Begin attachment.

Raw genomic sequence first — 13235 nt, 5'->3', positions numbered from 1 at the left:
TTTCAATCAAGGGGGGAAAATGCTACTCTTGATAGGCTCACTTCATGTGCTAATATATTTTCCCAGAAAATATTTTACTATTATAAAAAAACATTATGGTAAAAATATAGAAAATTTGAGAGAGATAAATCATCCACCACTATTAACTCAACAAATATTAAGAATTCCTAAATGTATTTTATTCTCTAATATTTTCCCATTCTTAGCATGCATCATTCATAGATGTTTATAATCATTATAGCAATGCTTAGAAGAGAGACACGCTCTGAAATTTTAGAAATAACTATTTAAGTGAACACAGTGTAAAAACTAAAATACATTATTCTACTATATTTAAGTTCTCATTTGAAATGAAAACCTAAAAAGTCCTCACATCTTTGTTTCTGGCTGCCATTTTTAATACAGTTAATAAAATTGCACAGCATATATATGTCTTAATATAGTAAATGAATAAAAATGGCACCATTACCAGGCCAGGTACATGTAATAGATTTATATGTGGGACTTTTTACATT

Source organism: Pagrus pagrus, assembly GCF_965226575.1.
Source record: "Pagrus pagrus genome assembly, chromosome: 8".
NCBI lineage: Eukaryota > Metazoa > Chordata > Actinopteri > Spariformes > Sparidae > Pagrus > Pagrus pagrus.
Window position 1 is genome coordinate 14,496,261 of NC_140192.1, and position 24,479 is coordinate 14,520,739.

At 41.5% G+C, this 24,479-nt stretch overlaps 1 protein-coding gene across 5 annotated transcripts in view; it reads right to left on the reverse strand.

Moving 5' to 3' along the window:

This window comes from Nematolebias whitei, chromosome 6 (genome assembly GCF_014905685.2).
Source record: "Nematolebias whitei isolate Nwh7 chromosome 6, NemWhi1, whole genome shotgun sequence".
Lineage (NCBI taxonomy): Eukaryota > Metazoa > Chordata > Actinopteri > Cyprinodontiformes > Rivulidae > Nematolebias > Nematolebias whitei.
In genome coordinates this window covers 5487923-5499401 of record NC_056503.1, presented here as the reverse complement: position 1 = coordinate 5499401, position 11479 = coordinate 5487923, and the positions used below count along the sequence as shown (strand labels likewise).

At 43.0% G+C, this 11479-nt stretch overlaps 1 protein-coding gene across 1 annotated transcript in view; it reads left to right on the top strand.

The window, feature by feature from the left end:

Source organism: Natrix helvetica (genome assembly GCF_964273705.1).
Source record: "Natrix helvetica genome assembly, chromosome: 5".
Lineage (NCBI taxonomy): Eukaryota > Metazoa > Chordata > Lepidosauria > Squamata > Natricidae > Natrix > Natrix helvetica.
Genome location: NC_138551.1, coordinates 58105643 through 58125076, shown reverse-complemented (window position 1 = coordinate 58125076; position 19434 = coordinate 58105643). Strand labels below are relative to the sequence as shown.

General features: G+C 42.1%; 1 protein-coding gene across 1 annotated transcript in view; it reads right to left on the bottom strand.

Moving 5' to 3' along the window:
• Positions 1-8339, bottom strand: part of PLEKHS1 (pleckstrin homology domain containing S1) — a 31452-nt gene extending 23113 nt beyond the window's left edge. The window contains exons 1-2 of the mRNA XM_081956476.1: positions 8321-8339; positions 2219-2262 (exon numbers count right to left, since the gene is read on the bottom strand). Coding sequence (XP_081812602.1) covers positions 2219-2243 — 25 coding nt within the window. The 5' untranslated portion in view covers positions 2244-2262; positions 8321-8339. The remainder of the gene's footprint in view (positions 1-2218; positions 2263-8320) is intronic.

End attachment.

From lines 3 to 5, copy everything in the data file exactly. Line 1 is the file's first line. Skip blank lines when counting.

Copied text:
Source organism: Pagrus pagrus, assembly GCF_965226575.1.
Source record: "Pagrus pagrus genome assembly, chromosome: 8".
NCBI lineage: Eukaryota > Metazoa > Chordata > Actinopteri > Spariformes > Sparidae > Pagrus > Pagrus pagrus.